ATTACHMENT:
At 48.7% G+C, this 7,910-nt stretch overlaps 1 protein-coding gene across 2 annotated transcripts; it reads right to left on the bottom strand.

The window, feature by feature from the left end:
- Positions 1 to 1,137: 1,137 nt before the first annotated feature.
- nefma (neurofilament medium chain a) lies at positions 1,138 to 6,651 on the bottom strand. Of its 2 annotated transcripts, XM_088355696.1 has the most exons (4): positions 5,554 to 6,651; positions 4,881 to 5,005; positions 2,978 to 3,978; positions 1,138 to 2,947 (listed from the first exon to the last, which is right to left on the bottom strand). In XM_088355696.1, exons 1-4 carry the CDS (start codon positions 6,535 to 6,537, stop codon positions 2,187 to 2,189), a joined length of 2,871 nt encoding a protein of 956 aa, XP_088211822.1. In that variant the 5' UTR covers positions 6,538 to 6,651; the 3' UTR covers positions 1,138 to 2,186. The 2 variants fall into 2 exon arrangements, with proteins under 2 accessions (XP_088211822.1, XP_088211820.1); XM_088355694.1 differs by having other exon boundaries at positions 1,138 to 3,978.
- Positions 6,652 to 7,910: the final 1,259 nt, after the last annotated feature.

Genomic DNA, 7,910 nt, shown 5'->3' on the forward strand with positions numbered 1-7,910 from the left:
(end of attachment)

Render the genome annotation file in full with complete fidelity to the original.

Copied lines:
At 48.7% G+C, this 7,910-nt stretch overlaps 1 protein-coding gene across 2 annotated transcripts; it reads right to left on the bottom strand.

The window, feature by feature from the left end:
- Positions 1 to 1,137: 1,137 nt before the first annotated feature.
- nefma (neurofilament medium chain a) lies at positions 1,138 to 6,651 on the bottom strand. Of its 2 annotated transcripts, XM_088355696.1 has the most exons (4): positions 5,554 to 6,651; positions 4,881 to 5,005; positions 2,978 to 3,978; positions 1,138 to 2,947 (listed from the first exon to the last, which is right to left on the bottom strand). In XM_088355696.1, exons 1-4 carry the CDS (start codon positions 6,535 to 6,537, stop codon positions 2,187 to 2,189), a joined length of 2,871 nt encoding a protein of 956 aa, XP_088211822.1. In that variant the 5' UTR covers positions 6,538 to 6,651; the 3' UTR covers positions 1,138 to 2,186. The 2 variants fall into 2 exon arrangements, with proteins under 2 accessions (XP_088211822.1, XP_088211820.1); XM_088355694.1 differs by having other exon boundaries at positions 1,138 to 3,978.
- Positions 6,652 to 7,910: the final 1,259 nt, after the last annotated feature.

Genomic DNA, 7,910 nt, shown 5'->3' on the forward strand with positions numbered 1-7,910 from the left: